About the National Plan for Music Education
The report Music Education in England, otherwise known as the ‘Henley Review’, was published in 2011. The Henley Review set out recommendations for the minimum expectations of what any child going through the English school system should receive in terms of music education. It highlighted high quality and sustained music education within the school curriculum as the cornerstone of every child’s music education.
The National Plan for Music Education was born out of the review and is based on its recommendations. The Plan is an ambitious, aspirational document which sets out clear objectives with regards to delivery, access, progression and excellence in the music education sector. The Plan was launched in 2012 and continues to 2020. The Plan’s main aim was to ensure that access to music education was not impacted by a postcode lottery. The vision was to ensure that opportunities were equal and available and notably, the Plan noted that the first opportunity many pupils will have to study music will be at school and that this foundation should be nurtured to provide broader opportunities and progression routes.
About Music Education Hubs
Music education hubs were set up in 2012 as part of the National Plan for Music Education, and they built on the work of local authority music services. Music education hubs comprise groups of organisations – such as local authority music services, schools, other music education hubs, arts organisations, community and voluntary organisations.
Music education hubs were designed to augment and support music teaching in schools (a guaranteed statutory requirement to the end of Key Stage 3) so that more children could experience a combination of classroom teaching, instrumental and vocal tuition and input from professional musicians, as set out by the Plan. The structure of the various organisations also meant that music education hubs would be able to deliver a music offer that drew on a wide range of expertise. The Plan stated that the Hubs in ‘every area will help drive the quality of service locally, with scope for improved partnership working, better value for money, local innovation and greater accountability’.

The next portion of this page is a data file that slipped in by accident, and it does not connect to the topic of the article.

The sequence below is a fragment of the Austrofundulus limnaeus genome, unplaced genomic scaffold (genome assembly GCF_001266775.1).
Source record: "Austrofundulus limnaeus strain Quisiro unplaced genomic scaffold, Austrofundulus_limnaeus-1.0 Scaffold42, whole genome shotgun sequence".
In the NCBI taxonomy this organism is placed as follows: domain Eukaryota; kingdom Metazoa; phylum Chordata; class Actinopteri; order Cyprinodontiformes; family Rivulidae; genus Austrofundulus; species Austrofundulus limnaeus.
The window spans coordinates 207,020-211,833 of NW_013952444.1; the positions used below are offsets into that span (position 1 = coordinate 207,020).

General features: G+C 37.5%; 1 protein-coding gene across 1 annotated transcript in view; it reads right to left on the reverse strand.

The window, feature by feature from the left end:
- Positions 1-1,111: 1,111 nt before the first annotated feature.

Music education hubs were also promoted as having an important role in ‘first access’ to music through continuing to develop the whole-class instrumental and vocal programme for a minimum of a term in primary schools, as well as providing broader opportunities and progression routes inside and outside the classroom. The idea was that class teachers and specialist instrumental teachers working together could maximise opportunities for musical progression and provide for different needs and aspirations of pupils beyond the music curriculum.
About the ISM
The Incorporated Society of Musicians (ISM) is the UK's professional body for musicians and a nationally recognised subject association for music. Since 1882, we have been dedicated to promoting the importance of music and protecting the rights of those working in the music profession.
We support almost 10,000 musicians across the UK and Ireland with our unrivalled legal advice and representation, comprehensive insurance and specialist services. Our members come from all areas of the music profession and from a wide variety of genres and musical backgrounds.
We campaign tirelessly in support of musicians’ rights, music education and the profession as a whole. We are a financially independent not-for-profit organisation with no political affiliation. This independence allows us the freedom to campaign on any issue affecting musicians.
About Music Mark
Music Mark is a membership organisation and subject association for music. On behalf of its members and the wider sector, Music Mark lobbies for, and champions, a government supported, high quality, music education provision for all school aged children and young people which addresses diversity, equity and inclusion at its core.